The actress proves without a doubt that she’s always up for a challenge
What do you do after your first big leading role, in 1996’s Jerry Maguire, catapults you into the public domain as America’s apple-cheeked sweetheart— and spawns one of the corniest and most irresistible lines in late-twentieth-century cinema: “You had me at hello”? It’s a testament to Renée Zellweger’s acting chops that over the next few years, she would do a send-up of that guileless innocence in the delirious Nurse Betty, and then in Bridget Jones’s Diary klutz it up, tart it up (with the hips and boobs that came with the 30 pounds she gained for the part), and outfit it with a dead-on English accent.
Nobody tugs at the heartstrings with more wit and winsomeness than Zellweger. She’s put adorable out of reach as the unsinkable gal from the wrong side of the crick (her Oscar-winning turn as Ruby Thewes in Cold Mountain). For Zellweger, determinedly upbeat and philosophical, every role is a milestone on an unfolding journey of self- discovery: “You know pretty much immediately if a movie needs to be a part of your life experience,” she says. “From every film I’ve done, I leave wiser and hopefully a little better as a person.”
For the shrewd director, the challenge is to tap into that hunger to charm the camera (you think it’s easy being adorable on demand?), that vulnerability that is the hallmark of her best work. Director Rob Marshall understood that for Chicago to succeed, the audience would have to fall in love with Roxie Hart—on paper, not so lovable, a wannabe vaudevillian so desperate to make it, she tries to leverage murdering her lover into a showbiz career. Zellweger, despite having virtually no experience in musical theater, threw herself into the role and almost sang and danced her way to an Oscar (she wuz robbed!). “Renée is the most disciplined person I know,” Marshall says. “She’s also a girl from Katy, Texas, who has become an international star, so I think she connected with the character. Although I don’t think she’d kill somebody to get there.”
The actress still possesses the mesmerizing allure of the enigmatic girl next door—one whose résumé speaks for itself
There’s a pivotal scene in Wonder Boys in which Katie Holmes as precocious coed Hannah Green, tells her professor, a disheveled, joint-packing Michael Douglas, that the novel he’s been writing for seven years is meritless and unfocused and, in essence, so is he. “I remember getting that great chill you get when somebody does exactly what you’d hoped,” says Curtis Hanson (L.A. Confidential), who directed the film. “That halting delivery because she didn’t want to cause him pain, but direct, with those open, honest eyes that she has. That is Katie and Michael going head-to-head.”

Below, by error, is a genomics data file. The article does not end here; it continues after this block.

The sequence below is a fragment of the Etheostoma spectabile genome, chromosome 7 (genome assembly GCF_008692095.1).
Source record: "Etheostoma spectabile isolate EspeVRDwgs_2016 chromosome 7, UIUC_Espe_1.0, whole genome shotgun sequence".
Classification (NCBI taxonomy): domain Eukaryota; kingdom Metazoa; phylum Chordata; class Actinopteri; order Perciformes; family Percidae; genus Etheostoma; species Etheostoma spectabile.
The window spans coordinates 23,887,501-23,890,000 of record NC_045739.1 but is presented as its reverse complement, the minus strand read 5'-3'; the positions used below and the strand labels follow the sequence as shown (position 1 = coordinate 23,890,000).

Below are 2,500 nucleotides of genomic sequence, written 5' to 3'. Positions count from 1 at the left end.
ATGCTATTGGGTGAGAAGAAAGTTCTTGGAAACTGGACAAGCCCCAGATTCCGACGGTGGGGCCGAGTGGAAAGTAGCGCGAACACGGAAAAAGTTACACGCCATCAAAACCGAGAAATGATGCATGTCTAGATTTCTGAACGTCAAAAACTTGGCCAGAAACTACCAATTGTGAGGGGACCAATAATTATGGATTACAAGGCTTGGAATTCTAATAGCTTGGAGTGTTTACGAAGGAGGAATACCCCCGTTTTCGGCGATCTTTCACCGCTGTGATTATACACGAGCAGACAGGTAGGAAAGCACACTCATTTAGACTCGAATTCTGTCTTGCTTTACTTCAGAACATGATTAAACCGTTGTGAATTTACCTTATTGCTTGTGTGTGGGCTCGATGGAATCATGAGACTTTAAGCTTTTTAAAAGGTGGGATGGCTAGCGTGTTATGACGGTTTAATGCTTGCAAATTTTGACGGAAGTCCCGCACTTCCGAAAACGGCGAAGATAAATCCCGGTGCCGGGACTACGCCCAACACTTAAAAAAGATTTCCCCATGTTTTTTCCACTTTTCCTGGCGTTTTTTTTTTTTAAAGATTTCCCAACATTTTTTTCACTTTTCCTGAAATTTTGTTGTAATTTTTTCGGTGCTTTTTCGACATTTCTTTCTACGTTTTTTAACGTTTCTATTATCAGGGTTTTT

Before the wedding in Italy to a guy named Tom, there was Katie Holmes, the actor—an intoxicating mix of wholesomeness and feistiness that sent jocks, professors, and casting directors reeling. Girls wanted to be her friend or at least learn how to approximate her cheekbones. When a 17-year-old Holmes arrived in Hollywood from Toledo, Ohio, her mom would wait outside her auditions, then whisk her daughter off so she wouldn’t dwell on her performance. Not that she had much of a chance to. Holmes’ first outing landed her the role of Libbets Casey, the blue blood object of Tobey Maguire’s affection in Ang Lee’s The Ice Storm. “I didn’t even know what a mark was,” she says, laughing, “or that you had to do the scene over and over from different angles.”
Soon after, she was cast as one of the leads in Dawson’s Creek, playing tomboy Joey Potter, the Veronica to Michelle Williams’ Betty, who secretly pined for Dawson, her boy-next-door best friend. It was her first big paycheck. (She used it to buy a Tocca cardigan at full price, which she still has in her closet.)